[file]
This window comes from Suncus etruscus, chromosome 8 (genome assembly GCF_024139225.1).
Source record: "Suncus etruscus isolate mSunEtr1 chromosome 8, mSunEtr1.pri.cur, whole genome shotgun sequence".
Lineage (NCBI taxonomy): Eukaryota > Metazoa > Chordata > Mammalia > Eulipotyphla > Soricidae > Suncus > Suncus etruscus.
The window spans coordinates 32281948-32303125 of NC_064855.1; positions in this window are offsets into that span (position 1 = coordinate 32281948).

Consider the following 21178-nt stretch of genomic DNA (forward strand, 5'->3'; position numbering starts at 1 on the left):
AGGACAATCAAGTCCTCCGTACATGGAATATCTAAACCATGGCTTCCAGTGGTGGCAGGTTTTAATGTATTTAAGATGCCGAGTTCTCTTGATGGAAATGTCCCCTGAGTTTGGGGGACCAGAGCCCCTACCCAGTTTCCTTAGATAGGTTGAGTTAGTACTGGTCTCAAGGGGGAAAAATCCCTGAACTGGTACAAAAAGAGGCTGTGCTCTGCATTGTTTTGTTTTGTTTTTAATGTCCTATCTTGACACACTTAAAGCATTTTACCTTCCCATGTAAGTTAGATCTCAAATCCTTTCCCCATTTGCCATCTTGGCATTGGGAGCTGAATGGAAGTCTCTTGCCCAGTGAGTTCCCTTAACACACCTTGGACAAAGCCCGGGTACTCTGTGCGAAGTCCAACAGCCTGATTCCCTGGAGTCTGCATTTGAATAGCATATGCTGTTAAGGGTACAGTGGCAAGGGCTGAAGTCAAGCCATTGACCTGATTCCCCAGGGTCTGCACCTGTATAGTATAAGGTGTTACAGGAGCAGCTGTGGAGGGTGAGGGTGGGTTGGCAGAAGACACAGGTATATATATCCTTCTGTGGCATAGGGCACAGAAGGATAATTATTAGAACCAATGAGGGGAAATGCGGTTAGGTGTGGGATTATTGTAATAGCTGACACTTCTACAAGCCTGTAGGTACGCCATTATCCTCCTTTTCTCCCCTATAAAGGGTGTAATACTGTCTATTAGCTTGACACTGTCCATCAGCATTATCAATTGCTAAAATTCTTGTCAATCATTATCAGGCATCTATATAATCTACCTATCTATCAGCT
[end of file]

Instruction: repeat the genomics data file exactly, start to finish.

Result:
This window comes from Suncus etruscus, chromosome 8 (genome assembly GCF_024139225.1).
Source record: "Suncus etruscus isolate mSunEtr1 chromosome 8, mSunEtr1.pri.cur, whole genome shotgun sequence".
Lineage (NCBI taxonomy): Eukaryota > Metazoa > Chordata > Mammalia > Eulipotyphla > Soricidae > Suncus > Suncus etruscus.
The window spans coordinates 32281948-32303125 of NC_064855.1; positions in this window are offsets into that span (position 1 = coordinate 32281948).

Consider the following 21178-nt stretch of genomic DNA (forward strand, 5'->3'; position numbering starts at 1 on the left):
AGGACAATCAAGTCCTCCGTACATGGAATATCTAAACCATGGCTTCCAGTGGTGGCAGGTTTTAATGTATTTAAGATGCCGAGTTCTCTTGATGGAAATGTCCCCTGAGTTTGGGGGACCAGAGCCCCTACCCAGTTTCCTTAGATAGGTTGAGTTAGTACTGGTCTCAAGGGGGAAAAATCCCTGAACTGGTACAAAAAGAGGCTGTGCTCTGCATTGTTTTGTTTTGTTTTTAATGTCCTATCTTGACACACTTAAAGCATTTTACCTTCCCATGTAAGTTAGATCTCAAATCCTTTCCCCATTTGCCATCTTGGCATTGGGAGCTGAATGGAAGTCTCTTGCCCAGTGAGTTCCCTTAACACACCTTGGACAAAGCCCGGGTACTCTGTGCGAAGTCCAACAGCCTGATTCCCTGGAGTCTGCATTTGAATAGCATATGCTGTTAAGGGTACAGTGGCAAGGGCTGAAGTCAAGCCATTGACCTGATTCCCCAGGGTCTGCACCTGTATAGTATAAGGTGTTACAGGAGCAGCTGTGGAGGGTGAGGGTGGGTTGGCAGAAGACACAGGTATATATATCCTTCTGTGGCATAGGGCACAGAAGGATAATTATTAGAACCAATGAGGGGAAATGCGGTTAGGTGTGGGATTATTGTAATAGCTGACACTTCTACAAGCCTGTAGGTACGCCATTATCCTCCTTTTCTCCCCTATAAAGGGTGTAATACTGTCTATTAGCTTGACACTGTCCATCAGCATTATCAATTGCTAAAATTCTTGTCAATCATTATCAGGCATCTATATAATCTACCTATCTATCAGCT